The Moscow Arbitration Court has ruled that unpaid tax claims against the now-bankrupt cosmetics chain Arbat Prestige were illegal, raising the hopes of defense lawyers that criminal charges against former owner Vladimir Nekrasov and reputed crime boss Semyon Mogilevich will be dropped.
The court on Friday canceled the decision of a Moscow branch of the Federal Tax Service to levy 155.1 million rubles ($5.2 million) in taxes and fines against Arbat & Co., the company that operated Arbat Prestige, Arbat & Co. lawyer Olga Surovova said by telephone.
The ruling comes almost three years after Nekrasov and Mogilevich were surrounded and arrested by about 50 police commandos outside Moscow's World Trade Center.
Following the January 2008 arrests, the men were released in July 2009 after signing agreements to remain in Moscow for the duration of the trial.
Two lawyers for Nekrasov, Alexander Dobrovinsky and Alexander Asnis, told The Moscow Times that they hoped law enforcement officials would use Friday's ruling to drop tax evasion charges against their client and Mogilevich.
"If the ruling comes into force, it will be of fundamental importance to the criminal case," Asnis said.
Asked whether the criminal case could be closed, Dobrovinsky replied, "We hope so."
On Tuesday, Moscow's Tushinsky District Court returned the criminal case against Nekrasov and Mogilevich to prosecutors after ruling that it lacked "documents without which it was impossible to issue a verdict," Asnis said.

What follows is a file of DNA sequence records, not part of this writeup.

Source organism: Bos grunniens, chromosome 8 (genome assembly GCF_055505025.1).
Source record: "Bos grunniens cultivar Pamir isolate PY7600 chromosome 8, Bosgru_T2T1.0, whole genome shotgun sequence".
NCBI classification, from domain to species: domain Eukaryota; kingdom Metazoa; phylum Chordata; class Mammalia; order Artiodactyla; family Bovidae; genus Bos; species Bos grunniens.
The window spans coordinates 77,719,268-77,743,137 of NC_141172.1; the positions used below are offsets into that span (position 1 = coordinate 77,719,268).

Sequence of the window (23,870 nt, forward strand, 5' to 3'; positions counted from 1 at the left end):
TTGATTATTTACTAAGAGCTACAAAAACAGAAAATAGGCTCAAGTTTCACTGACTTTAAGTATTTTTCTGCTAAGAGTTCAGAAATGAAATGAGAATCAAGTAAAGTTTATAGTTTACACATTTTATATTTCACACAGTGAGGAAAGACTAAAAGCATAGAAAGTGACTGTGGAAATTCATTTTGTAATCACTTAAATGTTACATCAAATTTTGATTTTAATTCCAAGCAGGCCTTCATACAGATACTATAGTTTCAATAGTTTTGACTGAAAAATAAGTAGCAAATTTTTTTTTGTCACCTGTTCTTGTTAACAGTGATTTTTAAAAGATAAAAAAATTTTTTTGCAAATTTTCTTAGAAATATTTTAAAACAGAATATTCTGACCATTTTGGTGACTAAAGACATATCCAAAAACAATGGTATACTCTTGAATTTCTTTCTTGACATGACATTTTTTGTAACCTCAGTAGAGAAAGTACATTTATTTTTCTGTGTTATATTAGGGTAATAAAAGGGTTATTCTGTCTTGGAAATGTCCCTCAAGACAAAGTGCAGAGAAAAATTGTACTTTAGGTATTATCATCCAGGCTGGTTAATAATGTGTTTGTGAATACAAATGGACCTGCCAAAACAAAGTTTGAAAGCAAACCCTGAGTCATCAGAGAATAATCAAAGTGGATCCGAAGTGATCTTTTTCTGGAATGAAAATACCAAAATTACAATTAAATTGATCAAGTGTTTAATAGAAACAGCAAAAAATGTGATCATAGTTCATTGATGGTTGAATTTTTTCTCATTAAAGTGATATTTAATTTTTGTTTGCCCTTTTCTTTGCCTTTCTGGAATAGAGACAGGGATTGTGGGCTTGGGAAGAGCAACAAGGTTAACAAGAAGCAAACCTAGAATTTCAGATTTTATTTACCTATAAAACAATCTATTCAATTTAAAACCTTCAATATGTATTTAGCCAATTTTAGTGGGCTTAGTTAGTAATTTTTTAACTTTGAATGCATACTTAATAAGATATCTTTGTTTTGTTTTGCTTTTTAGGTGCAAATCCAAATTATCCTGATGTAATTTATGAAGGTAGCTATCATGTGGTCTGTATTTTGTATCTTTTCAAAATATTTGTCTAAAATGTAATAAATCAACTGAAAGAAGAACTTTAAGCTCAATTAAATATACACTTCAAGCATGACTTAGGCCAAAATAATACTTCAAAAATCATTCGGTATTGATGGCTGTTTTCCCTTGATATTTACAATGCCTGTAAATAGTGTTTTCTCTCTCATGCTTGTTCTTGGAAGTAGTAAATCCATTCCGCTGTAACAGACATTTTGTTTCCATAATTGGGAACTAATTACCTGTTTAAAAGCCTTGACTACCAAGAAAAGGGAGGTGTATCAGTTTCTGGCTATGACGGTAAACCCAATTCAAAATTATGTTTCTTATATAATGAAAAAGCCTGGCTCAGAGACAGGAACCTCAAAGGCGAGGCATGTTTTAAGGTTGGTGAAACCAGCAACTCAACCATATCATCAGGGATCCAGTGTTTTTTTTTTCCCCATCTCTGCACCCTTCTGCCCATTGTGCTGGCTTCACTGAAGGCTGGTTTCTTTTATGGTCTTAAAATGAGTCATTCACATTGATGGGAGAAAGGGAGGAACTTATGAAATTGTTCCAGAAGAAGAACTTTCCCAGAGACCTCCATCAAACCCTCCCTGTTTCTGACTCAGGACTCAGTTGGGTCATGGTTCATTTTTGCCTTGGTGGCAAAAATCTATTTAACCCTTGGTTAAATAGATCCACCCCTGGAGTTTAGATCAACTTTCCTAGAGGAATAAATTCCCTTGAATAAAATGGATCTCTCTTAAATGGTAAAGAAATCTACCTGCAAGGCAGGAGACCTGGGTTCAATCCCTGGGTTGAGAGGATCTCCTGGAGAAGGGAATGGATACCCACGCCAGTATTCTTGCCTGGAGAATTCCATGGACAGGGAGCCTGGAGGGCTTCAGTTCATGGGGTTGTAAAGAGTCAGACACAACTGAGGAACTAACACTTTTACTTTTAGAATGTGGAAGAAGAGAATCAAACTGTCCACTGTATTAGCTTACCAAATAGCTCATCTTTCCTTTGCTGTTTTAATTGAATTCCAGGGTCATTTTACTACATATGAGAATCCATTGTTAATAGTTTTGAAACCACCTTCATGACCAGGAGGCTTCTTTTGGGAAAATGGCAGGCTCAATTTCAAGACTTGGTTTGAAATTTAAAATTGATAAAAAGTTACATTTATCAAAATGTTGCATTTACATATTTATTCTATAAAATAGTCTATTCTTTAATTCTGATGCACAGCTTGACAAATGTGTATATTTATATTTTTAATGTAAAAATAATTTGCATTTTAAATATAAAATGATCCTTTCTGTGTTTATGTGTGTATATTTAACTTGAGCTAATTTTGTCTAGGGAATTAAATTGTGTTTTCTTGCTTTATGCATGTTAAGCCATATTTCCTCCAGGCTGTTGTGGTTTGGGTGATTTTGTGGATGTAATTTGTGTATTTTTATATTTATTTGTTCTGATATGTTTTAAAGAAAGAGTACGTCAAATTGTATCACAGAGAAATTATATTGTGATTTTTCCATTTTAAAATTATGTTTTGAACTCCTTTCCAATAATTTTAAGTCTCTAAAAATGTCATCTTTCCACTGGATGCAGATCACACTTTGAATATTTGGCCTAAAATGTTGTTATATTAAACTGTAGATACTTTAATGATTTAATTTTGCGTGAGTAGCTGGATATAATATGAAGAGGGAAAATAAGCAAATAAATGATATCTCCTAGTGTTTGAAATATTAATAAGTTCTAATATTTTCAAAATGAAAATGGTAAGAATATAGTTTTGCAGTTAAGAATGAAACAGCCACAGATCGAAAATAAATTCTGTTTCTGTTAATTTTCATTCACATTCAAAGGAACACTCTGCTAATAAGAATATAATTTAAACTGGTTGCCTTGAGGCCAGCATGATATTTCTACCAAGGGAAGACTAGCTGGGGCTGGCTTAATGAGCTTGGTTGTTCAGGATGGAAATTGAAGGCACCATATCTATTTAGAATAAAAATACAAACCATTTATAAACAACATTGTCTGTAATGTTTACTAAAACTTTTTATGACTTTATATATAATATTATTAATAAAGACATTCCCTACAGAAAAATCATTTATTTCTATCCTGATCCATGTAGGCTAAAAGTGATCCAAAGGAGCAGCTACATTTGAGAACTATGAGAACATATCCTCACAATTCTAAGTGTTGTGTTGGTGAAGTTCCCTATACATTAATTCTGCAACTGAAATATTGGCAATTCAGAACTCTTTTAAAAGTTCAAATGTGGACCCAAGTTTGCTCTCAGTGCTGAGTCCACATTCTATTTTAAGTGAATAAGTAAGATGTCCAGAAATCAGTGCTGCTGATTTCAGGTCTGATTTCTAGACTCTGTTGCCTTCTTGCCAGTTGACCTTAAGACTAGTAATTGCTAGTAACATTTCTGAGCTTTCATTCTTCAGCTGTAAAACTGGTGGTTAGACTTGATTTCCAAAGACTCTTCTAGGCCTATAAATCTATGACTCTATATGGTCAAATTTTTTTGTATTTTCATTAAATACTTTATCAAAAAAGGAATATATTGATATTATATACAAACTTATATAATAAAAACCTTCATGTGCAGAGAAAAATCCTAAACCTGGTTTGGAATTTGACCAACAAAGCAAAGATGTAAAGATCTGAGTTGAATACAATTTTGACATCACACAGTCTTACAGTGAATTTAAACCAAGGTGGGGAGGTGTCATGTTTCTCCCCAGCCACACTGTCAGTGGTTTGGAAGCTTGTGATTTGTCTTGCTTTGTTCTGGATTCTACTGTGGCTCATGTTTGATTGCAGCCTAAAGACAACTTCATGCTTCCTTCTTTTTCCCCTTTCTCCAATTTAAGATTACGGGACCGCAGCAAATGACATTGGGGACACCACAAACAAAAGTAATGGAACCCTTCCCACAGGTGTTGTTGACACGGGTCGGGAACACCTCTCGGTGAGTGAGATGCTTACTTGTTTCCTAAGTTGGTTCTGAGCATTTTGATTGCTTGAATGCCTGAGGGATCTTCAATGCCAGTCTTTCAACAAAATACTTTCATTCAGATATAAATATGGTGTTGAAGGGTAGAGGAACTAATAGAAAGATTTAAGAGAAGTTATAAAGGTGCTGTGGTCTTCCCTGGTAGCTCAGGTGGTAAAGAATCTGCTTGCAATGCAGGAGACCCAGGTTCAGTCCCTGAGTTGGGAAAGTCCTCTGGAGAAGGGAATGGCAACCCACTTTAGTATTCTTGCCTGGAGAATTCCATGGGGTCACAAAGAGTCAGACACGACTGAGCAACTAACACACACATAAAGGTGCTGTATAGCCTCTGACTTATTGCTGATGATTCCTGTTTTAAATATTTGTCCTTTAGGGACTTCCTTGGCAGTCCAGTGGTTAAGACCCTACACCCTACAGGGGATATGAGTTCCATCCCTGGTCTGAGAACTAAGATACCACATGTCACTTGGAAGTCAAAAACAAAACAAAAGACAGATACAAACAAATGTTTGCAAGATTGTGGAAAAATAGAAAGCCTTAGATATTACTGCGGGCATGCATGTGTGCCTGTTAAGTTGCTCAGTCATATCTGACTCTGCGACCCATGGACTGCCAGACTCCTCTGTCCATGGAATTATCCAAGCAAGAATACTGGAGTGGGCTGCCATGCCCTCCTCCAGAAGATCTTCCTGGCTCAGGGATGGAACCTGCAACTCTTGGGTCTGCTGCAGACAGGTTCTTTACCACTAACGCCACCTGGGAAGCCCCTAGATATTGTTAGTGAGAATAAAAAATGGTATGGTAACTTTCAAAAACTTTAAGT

If investigators manage to produce documents implicating Nekrasov and Mogilevich in wrongdoing, the trial, which began last September, will start over, Asnis said.
Nekrasov's lawyers will appeal Tuesday's ruling within 10 days, as permitted by law, because the court was legally required to issue a verdict with the available documents, Asnis said.
After the two men were arrested, distributors cut off deliveries to Arbat Prestige's stores, which numbered about 100 nationwide. The company closed its last outlets in December.
Asked Sunday about Arbat Prestige's assets, Asnis said the company's assets no longer existed and refused to elaborate.
Mogilevich was using the name Sergei Shnaider when he was detained. Alexander Pogonchenkov, who insisted that he was a lawyer for Shnaider and not Mogilevich, refused to comment when reached by The Moscow Times.
Mogilevich is one of the FBI's "Ten Most Wanted" criminal fugitives. He was indicted in 2003 in connection with a Pennsylvania-based company that bilked investors out of $150 million. Russia does not extradite its citizens.
Nekrasov and Mogilevich have maintained their innocence, and Nekrasov has said he was the target of a corporate raider who wanted to put him out of business.